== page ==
Friday, November 13, 2020

Tenors Brownlee and Spyres are “Friends” Forever

CD REVIEW: Lawrence Brownlee & Michael Spyres

Erato Label, New York


Celebrating Rossini is always a good idea. In their brand-new Erato CD, Amici e Rivali (“Friends and Rivals”), two of today’s shining stars in the tenor firmament, Michael Spyres and Lawrence Brownlee, exult in the bel canto master’s works. From the familiar comedy Il Barbiere di Siviglia to more serious offerings from the lesser known Otello, Armida, La donna del Lago, Elisabetta, Regina d'Inghilterra, Le Siège de Corinthe, and the rarely performed Ricciardo e Zoraide, the two tenors take on the roles of sparring tenors who clearly get along musically and, by all accounts, personally as well.

In the recording, produced at Teatro Ristori in Verona, Brownlee and Spyres obtain assistance from two outstanding young singers, Irish mezzo-soprano Tara Erraught and Spanish tenor Xabier Anduaga. Corrado Rovaris, Principal Conductor of I Virtuosi Italiani and a veteran of the Rossini Opera Festival in the composer’s birthplace of Pesaro, conducts the works on the program with great sensitivity, each one of which originated at the San Carlo opera house in Naples. The sequence of numbers on the program was created to suggest a sequential evolution depicting Rossini’s musical development.

Despite the contentious aspect of the CD’s title, the two artists have great admiration for each other’s abilities. They decided to collaborate after their first such effort at the Concertgebouw in 2018, to call attention to “this special time in the history of opera when two tenors would duel on stage for the hearts of the music-goers,” according to Spyres.

“Our voices complement each other because they have similar qualities to the voices that Rossini wrote for,” says Brownlee. Adds Spyres, “The duets that Rossini wrote for very different tenors precisely highlight our vocal strengths.”

That each of these singers motivates the other to aspire to the greatest possible vocal heights is evident in every one of the challenging excerpts, starting with the duet “All’ idea di quel metallo” from Act I of Barbiere. Within the first few measures, one hears a lushness of voice and tasteful, well-integrated ornamentation that would have brought smiles of approval from the composer. The baritenore aspect of Figaro’s share of the piece fits perfectly in Spyres’s full, supple voice (he actually started out as a baritone), and Brownlee’s leggiero tenor, a seamless combination of lyricism and brightness, is ideal for Almaviva’s part. His voice has not a speck of anything but perfection in its tone production and virtuosity.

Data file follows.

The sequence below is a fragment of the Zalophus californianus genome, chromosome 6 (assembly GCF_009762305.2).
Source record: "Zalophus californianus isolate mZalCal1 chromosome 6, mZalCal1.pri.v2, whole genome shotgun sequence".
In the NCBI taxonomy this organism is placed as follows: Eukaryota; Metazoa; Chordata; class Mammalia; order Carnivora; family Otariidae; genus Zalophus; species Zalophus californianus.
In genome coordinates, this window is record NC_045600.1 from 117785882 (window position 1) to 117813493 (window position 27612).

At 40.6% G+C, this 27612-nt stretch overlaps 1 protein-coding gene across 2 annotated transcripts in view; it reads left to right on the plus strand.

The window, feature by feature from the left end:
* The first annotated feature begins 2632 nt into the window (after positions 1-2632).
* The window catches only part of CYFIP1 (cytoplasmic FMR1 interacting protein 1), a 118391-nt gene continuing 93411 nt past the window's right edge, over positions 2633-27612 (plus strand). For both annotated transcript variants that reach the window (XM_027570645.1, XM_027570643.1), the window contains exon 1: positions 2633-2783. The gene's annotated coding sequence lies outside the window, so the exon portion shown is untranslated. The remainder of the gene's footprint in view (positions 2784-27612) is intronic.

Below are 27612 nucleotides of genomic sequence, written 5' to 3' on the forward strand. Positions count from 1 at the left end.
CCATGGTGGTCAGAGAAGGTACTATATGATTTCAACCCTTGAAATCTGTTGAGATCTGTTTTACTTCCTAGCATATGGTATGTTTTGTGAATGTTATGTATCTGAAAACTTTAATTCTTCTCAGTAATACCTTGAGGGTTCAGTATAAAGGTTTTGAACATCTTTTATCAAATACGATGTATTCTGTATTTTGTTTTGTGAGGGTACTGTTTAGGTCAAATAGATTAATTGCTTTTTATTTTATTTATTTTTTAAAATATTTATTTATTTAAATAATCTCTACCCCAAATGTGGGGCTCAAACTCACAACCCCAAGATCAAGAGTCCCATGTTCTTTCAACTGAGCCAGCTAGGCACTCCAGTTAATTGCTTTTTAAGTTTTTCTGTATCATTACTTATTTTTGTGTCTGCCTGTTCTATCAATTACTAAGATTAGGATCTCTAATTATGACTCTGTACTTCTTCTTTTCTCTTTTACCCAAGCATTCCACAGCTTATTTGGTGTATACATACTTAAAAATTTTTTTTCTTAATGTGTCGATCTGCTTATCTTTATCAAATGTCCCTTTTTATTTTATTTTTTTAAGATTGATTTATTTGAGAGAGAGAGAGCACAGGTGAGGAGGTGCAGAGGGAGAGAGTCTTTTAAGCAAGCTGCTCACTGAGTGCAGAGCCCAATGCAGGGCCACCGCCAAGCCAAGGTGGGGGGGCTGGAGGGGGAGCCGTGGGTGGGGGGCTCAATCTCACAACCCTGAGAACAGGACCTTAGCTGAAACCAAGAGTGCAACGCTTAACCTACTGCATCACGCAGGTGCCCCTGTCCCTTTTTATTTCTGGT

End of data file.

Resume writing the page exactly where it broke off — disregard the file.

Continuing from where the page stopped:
In the first number from Ricciardo e Zoraide, “S’ Ella mi è ognor fedele”, Brownlee displays his legendary legato from the very beginning; always a pleasure to listen to. A seemingly effortless High “C” anticipates the spectacular melismas in the cabaletta, creating an altogether satisfying experience. Everyone loves a Spanish tenor, and Anduaga shows that he can produce impressively in sound and technique, holding his own in the punishing but impressive “Qual sara mai la gioia”, while Spyres and Brownlee meld their sounds and techniques handsomely in “Donala a questo core” and anticipate the excitement of the much later William Tell in the heroic “Teco or Sara.”

Erraught’s splendid voice joins those of both tenors for “Nume! Se a’mei sospiri” and “Qual pena in me già” from La donna del lago. Their voices all are well suited to each other’s and blend consistently and equally. In this number the “Rivali” competitiveness between the two tenors—in full display, one high note after another—takes the breath away.

The melodious Elisabetta, Regina d’Inghilterra, perhaps the most Mozartean of the operas represented here, merits more frequent listening, and not only for the lively “Deh! Scusa i trasporti”. This duet, an equal opportunity piece for both tenors, shows that two voices singing in thirds can sound as one, in the best sense of the phrase.

The same holds true for “Non m'inganno: al mio rivale… Ah! vieni” from Otello. Here, Spyres and Anduaga conspire vengeance with rapid-fire coloratura and bravura and a furor that is positively Verdian, ending on an earth-shattering unison. “Che fiero punto è questo” again adds Erraught’s lovely vocal qualities to the mix, confirming the reasons for Rossini’s love for the coloratura mezzo-soprano fach which, after all, he invented.